Thursday, May 22, 2008

Alien Aftermath

Each morning since last July I have had roughly the same routine: wake up, shower, make a bowl of oatmeal with raisins and/or apples, spend ten minutes in prayer while the oatmeal cooks and then cools, and then watch 15 minutes of a movie while I eat breffist, supplemented with a tall glass of O to the J. It works, even though it's not always delicious, but I usually stay full until lunch, which never happens if I eat cereal. Several weeks ago I decided I would wade through my old VHS collection of Alien movies including, as much as I was not looking forward to it, Alien Resurrection.

It was slow going at first, as our VCR slowly died in a fit of black-and-white fuzz, but we soon got a "new" one and I continued my journey through the life and times of Ripley, the heroine of the Alien series, played by the indelible Sigourney Weaver. In many respects I realized how good these films are, and yes, that includes the oft-maligned Alien3. Ridley Scott's original Alien was a masterwork of suspense, and breathed new life into the creature-feature flicks of the 50s and 60s, largely due to a supremely charming and charismatic cast. Its sequel, Aliens, showcases James Cameron at his big-budget best. His films are, if nothing else, epic in scale, and Aliens proved to be a worthy successor to the original by giving us what my friend Ben once described as a "VietNam movie in space." The action was frantic and suspenseful, and the aliens were as scary as all get out. The Queen still gives me chills, and I have no idea how they filmed the final 15 minutes of the movie with the technology that was available at the time.

Most would prefer to forget Alien3, but if you take it as more of a study of David Fincher than anything else, it turns out to be surprisingly well-done. Slow pacing, quick cuts, and religious symbolism (Neo of the Matrix trilogy has nothing on Ripley, folks) all combine to form a moody, ethereal rumination on self-sacrifice and self-preservation.

But Alien Resurrection...good gravy. The final chapter in the franchise (AvP films notwithstanding) is little more than a shameless attempt to cash in on the series' most noteworthy points (the aliens) while disregarding everything that made the original movies so exceptional (the characters). It's a silly splatter flick that proudly wears its grotesqueness on its sleeve, and even becomes a parody of itself by the time the "Newborn" appears. While the original Alien was a magnificent work of suspense and heightened emotions, its third sequel lies firmly at the bottom rung of the entire canon of splatter films, and relies not on impeccable pacing, but, sadly, on sheer shock value alone. The movie, rather than constructing a solid plot (why is there a swimming pool in a spaceship?) just gets more and more gross until the bitter end.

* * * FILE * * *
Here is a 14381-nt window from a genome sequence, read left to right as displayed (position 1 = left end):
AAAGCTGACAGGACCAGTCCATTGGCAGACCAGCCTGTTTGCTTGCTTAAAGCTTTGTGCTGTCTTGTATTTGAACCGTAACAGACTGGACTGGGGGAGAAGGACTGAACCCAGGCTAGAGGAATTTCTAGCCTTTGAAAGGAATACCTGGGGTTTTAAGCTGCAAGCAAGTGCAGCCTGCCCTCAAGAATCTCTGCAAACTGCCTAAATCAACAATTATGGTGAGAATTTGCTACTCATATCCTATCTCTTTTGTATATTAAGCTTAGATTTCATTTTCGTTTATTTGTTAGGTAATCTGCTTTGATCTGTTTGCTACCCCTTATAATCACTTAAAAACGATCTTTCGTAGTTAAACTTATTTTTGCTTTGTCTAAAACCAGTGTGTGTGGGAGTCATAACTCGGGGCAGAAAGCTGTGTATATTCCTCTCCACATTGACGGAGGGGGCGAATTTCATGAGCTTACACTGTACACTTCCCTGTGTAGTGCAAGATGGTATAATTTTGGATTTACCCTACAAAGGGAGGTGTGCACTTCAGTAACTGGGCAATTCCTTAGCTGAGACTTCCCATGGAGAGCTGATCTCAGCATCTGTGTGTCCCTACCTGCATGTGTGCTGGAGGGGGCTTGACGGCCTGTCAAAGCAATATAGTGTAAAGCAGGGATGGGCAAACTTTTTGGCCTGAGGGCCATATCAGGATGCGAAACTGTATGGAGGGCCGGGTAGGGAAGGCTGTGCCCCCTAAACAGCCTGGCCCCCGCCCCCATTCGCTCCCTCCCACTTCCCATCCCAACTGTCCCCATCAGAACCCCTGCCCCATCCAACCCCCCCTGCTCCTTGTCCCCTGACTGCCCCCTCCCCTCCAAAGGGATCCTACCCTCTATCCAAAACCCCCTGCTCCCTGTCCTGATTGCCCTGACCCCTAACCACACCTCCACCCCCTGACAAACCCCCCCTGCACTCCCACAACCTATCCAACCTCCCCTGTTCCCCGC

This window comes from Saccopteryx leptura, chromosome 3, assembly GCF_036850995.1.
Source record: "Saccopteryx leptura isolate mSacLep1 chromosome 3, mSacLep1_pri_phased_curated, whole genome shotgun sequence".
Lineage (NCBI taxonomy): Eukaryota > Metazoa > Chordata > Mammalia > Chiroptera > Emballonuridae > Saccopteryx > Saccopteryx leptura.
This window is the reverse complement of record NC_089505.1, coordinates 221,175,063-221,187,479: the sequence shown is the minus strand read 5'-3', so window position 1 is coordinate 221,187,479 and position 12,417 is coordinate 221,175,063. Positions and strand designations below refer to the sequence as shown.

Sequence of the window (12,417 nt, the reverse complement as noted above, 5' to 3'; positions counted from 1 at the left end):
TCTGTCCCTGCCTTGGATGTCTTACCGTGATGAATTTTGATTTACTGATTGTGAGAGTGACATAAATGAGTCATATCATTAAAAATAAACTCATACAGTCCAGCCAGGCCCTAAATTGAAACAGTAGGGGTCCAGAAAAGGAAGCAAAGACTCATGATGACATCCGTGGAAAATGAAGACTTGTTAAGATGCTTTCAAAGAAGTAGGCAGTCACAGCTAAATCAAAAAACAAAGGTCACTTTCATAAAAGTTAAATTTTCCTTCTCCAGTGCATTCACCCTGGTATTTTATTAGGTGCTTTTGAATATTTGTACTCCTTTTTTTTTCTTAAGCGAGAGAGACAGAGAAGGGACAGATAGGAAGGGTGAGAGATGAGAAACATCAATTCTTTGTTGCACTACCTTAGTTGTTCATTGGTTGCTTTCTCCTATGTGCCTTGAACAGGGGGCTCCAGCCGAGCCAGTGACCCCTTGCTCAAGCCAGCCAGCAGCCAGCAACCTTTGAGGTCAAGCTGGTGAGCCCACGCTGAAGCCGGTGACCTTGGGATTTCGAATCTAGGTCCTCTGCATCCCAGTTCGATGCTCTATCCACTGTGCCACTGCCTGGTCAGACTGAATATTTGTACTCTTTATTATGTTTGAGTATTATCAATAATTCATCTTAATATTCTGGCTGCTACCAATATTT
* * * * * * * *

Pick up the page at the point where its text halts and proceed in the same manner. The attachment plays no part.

Anyway, after finishing the final Alien movie this morning I figured I needed something much more light to cleanse my mental palate. Enter This Is Spinal Tap, which is one of the funniest movies I have ever seen. Though it is best viewed with British friends, like my former college roommates Ben and Simon, it's so funny even while being watched alone at 6am that I am actually looking forward to my morning bowl of oatmeal tomorrow. And, as if to pay homage to the movie, I received a rather fitting issue of National Geographic in the mail this afternoon. I nearly left it in its plastic mailing wrap, too, in honor of Nigel's guitar. :)

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